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Some weeks ago, in a hockey arena on the Eastern seaboard of the United States, I journeyed to see Fleetwood Mac, now featuring Neil Finn, in concert. I have been fortunate to see Neil perform many times in various configurations. As for Fleetwood Mac, I had never previously seen them live.

Waiting for the show to start, I noticed quite a few audience members wearing Stevie Nicks-style top hats. That was a tipoff.

The band entered to a hissing, rattling sound. Eleven people on stage, six in the band and five others behind them. A large projection screen with netting around it hung over the stage. A fake chandelier descended for a couple of Stevie's songs; big light bulbs appeared for a couple of Christine's. The crowd stood up the whole time, and seemed into it. Neil Finn was, in fact, on stage.

It was largely Stevie Nicks's show. The crowd went nuts for her. To my ears, Christine McVie's songs made less of an impact. I could have done without Mick Fleetwood's 10-minute drum solo, or Oh, Well, which was a Mike Campbell blues showcase.

Neil sings lead on Lindsey Buckingham's songs, and established himself early with Second-Hand News. (Christine complemented him after that song: "Good one, Mr. Finn!") Second-Hand News may be a fine Fleetwood Mac song, but it's no Distant Sun.

Midway through the show, after an introduction from Mick Fleetwood, Neil performed an acoustic Don't Dream It's Over, the only one of his own compositions in the setlist. The hall lit up with iPhones, and Stevie sang the last verse. Then Neil fingerpicked Landslide (a song so good that Neil could have written it) for Stevie. These two songs were very much the highlights for my Finn-centric ears.

I kept hoping (unreasonably) for a Neil Finn show to break out. Perhaps Fleetwood Mac would back him up on Private Universe or She Will Have Her Way. Perhaps they would perform a new song. But that didn't happen. After DDIO Neil went back to being a band member, and the setlist plowed on.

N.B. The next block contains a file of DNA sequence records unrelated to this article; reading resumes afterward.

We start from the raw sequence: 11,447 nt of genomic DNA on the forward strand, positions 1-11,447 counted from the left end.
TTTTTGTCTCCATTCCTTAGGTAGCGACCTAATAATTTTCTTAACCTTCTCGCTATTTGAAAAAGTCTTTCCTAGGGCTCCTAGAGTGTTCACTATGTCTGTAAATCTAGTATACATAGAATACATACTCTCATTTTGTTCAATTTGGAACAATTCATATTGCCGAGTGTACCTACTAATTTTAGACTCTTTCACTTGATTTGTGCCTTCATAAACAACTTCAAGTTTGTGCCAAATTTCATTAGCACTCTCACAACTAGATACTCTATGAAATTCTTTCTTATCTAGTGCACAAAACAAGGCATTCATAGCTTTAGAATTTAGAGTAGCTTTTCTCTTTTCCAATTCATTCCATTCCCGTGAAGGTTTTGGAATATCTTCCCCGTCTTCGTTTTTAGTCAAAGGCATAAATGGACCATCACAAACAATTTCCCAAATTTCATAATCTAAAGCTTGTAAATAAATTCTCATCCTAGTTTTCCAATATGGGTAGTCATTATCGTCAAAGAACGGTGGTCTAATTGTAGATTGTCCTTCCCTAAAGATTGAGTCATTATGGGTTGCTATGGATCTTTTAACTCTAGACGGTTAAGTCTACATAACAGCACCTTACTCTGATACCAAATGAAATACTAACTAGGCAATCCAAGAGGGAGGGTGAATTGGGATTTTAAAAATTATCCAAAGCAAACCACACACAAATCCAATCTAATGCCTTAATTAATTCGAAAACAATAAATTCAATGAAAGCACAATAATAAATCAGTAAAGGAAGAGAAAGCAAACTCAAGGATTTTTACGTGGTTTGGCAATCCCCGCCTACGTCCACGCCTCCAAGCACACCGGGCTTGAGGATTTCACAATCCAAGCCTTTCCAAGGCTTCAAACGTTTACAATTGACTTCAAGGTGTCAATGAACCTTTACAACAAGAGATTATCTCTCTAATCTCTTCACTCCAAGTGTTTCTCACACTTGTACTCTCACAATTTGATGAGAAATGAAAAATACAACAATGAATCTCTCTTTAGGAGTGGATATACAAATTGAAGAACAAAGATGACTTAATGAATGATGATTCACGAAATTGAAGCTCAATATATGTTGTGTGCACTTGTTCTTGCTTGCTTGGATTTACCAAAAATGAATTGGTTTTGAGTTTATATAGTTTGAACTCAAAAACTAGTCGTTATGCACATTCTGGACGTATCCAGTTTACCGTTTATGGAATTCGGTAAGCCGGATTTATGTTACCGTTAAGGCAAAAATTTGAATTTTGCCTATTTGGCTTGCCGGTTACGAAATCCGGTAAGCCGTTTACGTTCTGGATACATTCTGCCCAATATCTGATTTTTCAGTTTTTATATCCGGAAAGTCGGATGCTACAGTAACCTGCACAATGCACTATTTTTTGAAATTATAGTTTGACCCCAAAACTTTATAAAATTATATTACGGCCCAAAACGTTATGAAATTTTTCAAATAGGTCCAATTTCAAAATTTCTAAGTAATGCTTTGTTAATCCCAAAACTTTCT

One of the things I admire about Neil is his willingness to try new things. Being part of (really co-leading) a giant act like this is no easy task, and he pulls it off. But the concert didn't really connect for me as a Finn fan. There wasn't much chance for Neil's musical inventiveness, spirit, or humor to punch through. Neil is a generous collaborator, and he does a great job for the band. But this was a Fleetwood Mac show for Fleetwood Mac fans. 

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Thank's for the review, exactely my fears. When i read Mac is coming to Germany i was automatically in booking modus, look for a ticket, flight, hotel ... but my fear was this could be a disappointment. Saw the Finns in January in Amsterdam, i was soooooo happy, a neil show is better than any psychotherapy ! And got the new album signed by the 3 finns. So I'm not going to Berlin, i'll wait for the next Finn-whatever show in europe !

Hi Bush Pig, here's another resident of Germany and I thought and did EXACTLY the same as you (except that I saw the Finns in Birmingham and Bristol).

Jabberz, thanks for the review. I reckon it was clear from start that it's a show for FM fans, but the fact that there's no spontaneity and silly jokes and other typical Neil stuff, which might have made it a good night out for us,  makes it very un-Finn-ish and thus, I've decided, rather unsuitable for people of our persuasion :-)